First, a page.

Not often down the past 50 years… hold on. Never in the past 50 years has a British sprinter topped the world 100m freestyle rankings after most of the world’s leading nations have fired at global trials and championships.
Duncan Scott just did it in a multi-pioneering blast that lasted 47.90 seconds and granted the 19-year-old a ticket to the World Championships as the first Brit inside 48sec a year beyond two silver medals in relays at the Rio Olympic Games. (You can watch the race in the British Swimming You Tube of day 3 finals at the foot of this article)
Take a gander at Scott in Sheffield at British Championships this week. You’ll notice he’s got very little meat on his bones. Michael Phelps noticed it last year when he emerged from the 4x200m freestyle relay, another gold in his hand, to make a point of taking Scott by the hand and shaking it in very sincere fashion.
The most decorated Olympian all-time – 23 golds and 28 medals in all – had long been a keen observer of his sport. In Scott he had noticed skill and speed and something missing: muscle. What, he wondered could this kid do when his bones got padded with power? The American named three Brits in his various plaudits for the next gen in his many chats with the media in Rio last year: Adam Peaty, obviously, James Guy and … Scott. Good spot from a man who clocked a best of 49.00 at the same age as Scott is now, 19, back in 2005 (and then went faster 11 times in his career, four of those efforts in shiny suits).
Scott’s got gains in him yet, too.
Coached by Steven Tigg at the University of Stirling, Scott was out in 23.14, back in 24.76. That put him 0.01sec inside the target time for Budapest world titles in July, the same smallest margin possible in the pool ahead of Cameron McEvoy, the Aussie who holds the crown for fastest man ever in a textile suit, at the helm of the world rankings, and inside his own 48.01sec British standard set for fifth place in the Olympic final.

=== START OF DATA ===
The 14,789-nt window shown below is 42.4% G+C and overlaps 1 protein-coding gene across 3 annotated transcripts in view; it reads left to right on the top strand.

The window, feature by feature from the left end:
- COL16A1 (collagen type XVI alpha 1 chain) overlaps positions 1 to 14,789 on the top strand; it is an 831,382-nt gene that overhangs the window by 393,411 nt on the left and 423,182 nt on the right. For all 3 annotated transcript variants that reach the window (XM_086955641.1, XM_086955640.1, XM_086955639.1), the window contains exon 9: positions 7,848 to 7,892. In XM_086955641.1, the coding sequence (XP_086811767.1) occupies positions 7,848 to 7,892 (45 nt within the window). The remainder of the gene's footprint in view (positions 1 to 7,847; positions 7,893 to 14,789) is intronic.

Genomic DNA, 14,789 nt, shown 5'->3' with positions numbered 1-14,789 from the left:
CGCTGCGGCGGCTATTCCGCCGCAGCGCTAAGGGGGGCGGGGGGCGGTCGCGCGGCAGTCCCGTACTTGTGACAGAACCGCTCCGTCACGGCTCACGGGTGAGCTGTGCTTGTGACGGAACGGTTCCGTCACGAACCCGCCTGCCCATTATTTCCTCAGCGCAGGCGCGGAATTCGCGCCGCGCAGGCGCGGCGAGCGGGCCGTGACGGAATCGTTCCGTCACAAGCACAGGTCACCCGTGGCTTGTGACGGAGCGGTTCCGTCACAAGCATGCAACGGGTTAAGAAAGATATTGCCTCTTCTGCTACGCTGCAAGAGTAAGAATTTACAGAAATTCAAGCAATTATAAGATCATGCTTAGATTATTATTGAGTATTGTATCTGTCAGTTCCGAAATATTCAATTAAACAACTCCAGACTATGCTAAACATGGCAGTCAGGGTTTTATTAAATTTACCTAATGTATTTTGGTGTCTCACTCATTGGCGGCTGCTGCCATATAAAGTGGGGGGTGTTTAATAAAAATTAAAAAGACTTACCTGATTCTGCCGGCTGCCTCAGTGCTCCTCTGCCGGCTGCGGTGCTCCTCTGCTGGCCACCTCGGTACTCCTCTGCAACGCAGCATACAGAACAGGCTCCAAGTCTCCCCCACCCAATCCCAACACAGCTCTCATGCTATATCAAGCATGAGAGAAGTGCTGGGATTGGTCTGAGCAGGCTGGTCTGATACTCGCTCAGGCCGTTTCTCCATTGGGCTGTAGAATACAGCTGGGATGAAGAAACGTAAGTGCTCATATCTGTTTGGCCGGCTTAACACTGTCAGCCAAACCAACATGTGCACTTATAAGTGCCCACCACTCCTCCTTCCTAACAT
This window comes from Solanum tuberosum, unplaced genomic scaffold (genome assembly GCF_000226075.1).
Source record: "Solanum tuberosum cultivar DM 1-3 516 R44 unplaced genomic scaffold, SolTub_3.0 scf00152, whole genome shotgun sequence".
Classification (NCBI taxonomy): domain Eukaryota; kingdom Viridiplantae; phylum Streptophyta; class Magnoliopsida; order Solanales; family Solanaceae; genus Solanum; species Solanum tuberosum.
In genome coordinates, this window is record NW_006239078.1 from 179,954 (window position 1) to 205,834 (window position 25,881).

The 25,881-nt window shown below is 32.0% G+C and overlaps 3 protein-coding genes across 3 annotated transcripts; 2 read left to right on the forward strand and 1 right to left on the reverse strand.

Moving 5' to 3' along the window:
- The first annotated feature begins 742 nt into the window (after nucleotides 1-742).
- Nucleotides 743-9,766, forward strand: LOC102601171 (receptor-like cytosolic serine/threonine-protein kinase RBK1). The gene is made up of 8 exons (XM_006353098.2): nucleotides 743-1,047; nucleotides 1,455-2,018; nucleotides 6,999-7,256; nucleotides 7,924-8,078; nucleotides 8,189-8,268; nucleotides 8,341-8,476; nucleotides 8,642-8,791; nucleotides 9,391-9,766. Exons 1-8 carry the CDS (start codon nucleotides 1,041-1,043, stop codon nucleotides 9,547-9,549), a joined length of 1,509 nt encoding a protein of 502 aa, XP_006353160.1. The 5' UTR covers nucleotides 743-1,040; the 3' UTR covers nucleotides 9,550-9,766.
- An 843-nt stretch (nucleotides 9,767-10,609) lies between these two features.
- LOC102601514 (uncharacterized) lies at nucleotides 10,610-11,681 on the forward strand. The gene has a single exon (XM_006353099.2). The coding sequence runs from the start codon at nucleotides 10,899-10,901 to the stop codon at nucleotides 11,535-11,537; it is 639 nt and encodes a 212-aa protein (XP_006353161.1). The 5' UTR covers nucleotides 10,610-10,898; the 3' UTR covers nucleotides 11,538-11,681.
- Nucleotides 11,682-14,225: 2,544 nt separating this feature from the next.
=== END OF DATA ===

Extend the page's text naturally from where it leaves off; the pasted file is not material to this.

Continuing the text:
Matthew Kidd was the first British man to race inside 50sec. That was only 16 years ago, when he swam 49.84 at the Universiade that year. The 49sec barrier fell in 2005, when Simon Burnett clocked 48.68 at British nationals. A year on he made world No1 on the ranks but swam in a year of no world titles, no Olympics and no major trials swum before he swam. It was Burnett’s standard of 48.20 from the Beijing 2008 4x100m free relay lead-off in the first season of shiny suits, that Scott cracked in Rio last year.
The 47 realm is where it is now at. Kyle Chalmers, the Australian Olympic champion at 18 last year on 47.58 has a 48.20 to his name this season. There’s no sense in direct remote comparison of the clock beyond the general steer the rankings provide as they fill the book of historic trend and speed but no doubting what kind of company Scott is ready to keep. Much more in the McEvoy than the Chalmers mould, physically, he tops the 2017 global pace-setters, so far:
Men 100M Freestyle
GBR , 19
AUS , 23
USA , 28
AUS , 18
JPN , 23
You have to go back to the 1960s to find a Brit with the promise of doing damage to the very best over two long-course laps freestyle. Bobby McGregor, another Scot at that, took silver in the 1964 Olympic final in Tokyo (and finished fourth four years on in Mexico).
Tokyo comes into view once more. Three years out. Much work and many a meet to get through before that but Scott, who boasts the best three and 4/5 of the swiftest 100m times among Brits all-time, looks to be in a very good place. He had given warning of a certain state of sharpness when he eased right off in the last 25m of the 100m freestyle heats at Sheffield but still stopped the clock at 48.5 this morning.
In a light-hearted moment, Bill Sweetenham, the Australian in charge of the British team between late 2000 and 2007, said that Scots tended to punch above their weight in world waters because of their “feral gene, the braveheart factor”. He had a smile on his face but he wasn’t joking.
Scott comes across as mild-mannered, his neck well in and on dry land you struggle to see punch coming when he takes to the water. We saw it in junior international waters, then at his senior debut for Scotland at the Glasgow 2014 Commonwealth Games as a boy among men. Last year, the man started to show as he picked up silvers in the 4x200m free and the 4x100m medley relays with Britain teammates to add to his terrific solo efforts.
That admiration from Phelps was mutual. Asked who he had looked up to down the years, Scott said: